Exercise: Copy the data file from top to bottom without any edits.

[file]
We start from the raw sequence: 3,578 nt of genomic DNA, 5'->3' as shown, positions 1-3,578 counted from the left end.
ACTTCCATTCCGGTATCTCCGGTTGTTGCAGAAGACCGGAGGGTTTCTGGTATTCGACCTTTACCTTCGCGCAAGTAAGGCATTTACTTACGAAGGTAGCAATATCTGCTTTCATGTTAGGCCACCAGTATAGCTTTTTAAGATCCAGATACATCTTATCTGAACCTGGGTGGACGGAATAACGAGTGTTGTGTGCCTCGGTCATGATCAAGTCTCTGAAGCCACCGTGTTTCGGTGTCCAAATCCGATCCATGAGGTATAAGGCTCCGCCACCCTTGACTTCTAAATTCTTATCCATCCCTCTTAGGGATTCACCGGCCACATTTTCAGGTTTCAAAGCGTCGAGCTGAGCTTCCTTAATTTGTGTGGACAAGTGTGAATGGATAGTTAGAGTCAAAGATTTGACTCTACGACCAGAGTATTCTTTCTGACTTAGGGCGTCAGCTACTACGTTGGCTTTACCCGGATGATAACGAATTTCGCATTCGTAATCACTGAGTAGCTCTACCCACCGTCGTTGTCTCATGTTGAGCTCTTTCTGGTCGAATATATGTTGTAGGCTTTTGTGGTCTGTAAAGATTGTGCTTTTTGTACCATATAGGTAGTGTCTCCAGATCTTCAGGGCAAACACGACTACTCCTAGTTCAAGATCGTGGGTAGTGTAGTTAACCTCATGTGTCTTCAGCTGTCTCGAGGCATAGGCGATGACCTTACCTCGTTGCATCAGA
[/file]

We start from the raw sequence: 3,578 nt of genomic DNA, 5'->3' as shown, positions 1-3,578 counted from the left end.
ACTTCCATTCCGGTATCTCCGGTTGTTGCAGAAGACCGGAGGGTTTCTGGTATTCGACCTTTACCTTCGCGCAAGTAAGGCATTTACTTACGAAGGTAGCAATATCTGCTTTCATGTTAGGCCACCAGTATAGCTTTTTAAGATCCAGATACATCTTATCTGAACCTGGGTGGACGGAATAACGAGTGTTGTGTGCCTCGGTCATGATCAAGTCTCTGAAGCCACCGTGTTTCGGTGTCCAAATCCGATCCATGAGGTATAAGGCTCCGCCACCCTTGACTTCTAAATTCTTATCCATCCCTCTTAGGGATTCACCGGCCACATTTTCAGGTTTCAAAGCGTCGAGCTGAGCTTCCTTAATTTGTGTGGACAAGTGTGAATGGATAGTTAGAGTCAAAGATTTGACTCTACGACCAGAGTATTCTTTCTGACTTAGGGCGTCAGCTACTACGTTGGCTTTACCCGGATGATAACGAATTTCGCATTCGTAATCACTGAGTAGCTCTACCCACCGTCGTTGTCTCATGTTGAGCTCTTTCTGGTCGAATATATGTTGTAGGCTTTTGTGGTCTGTAAAGATTGTGCTTTTTGTACCATATAGGTAGTGTCTCCAGATCTTCAGGGCAAACACGACTACTCCTAGTTCAAGATCGTGGGTAGTGTAGTTAACCTCATGTGTCTTCAGCTGTCTCGAGGCATAGGCGATGACCTTACCTCGTTGCATCAGA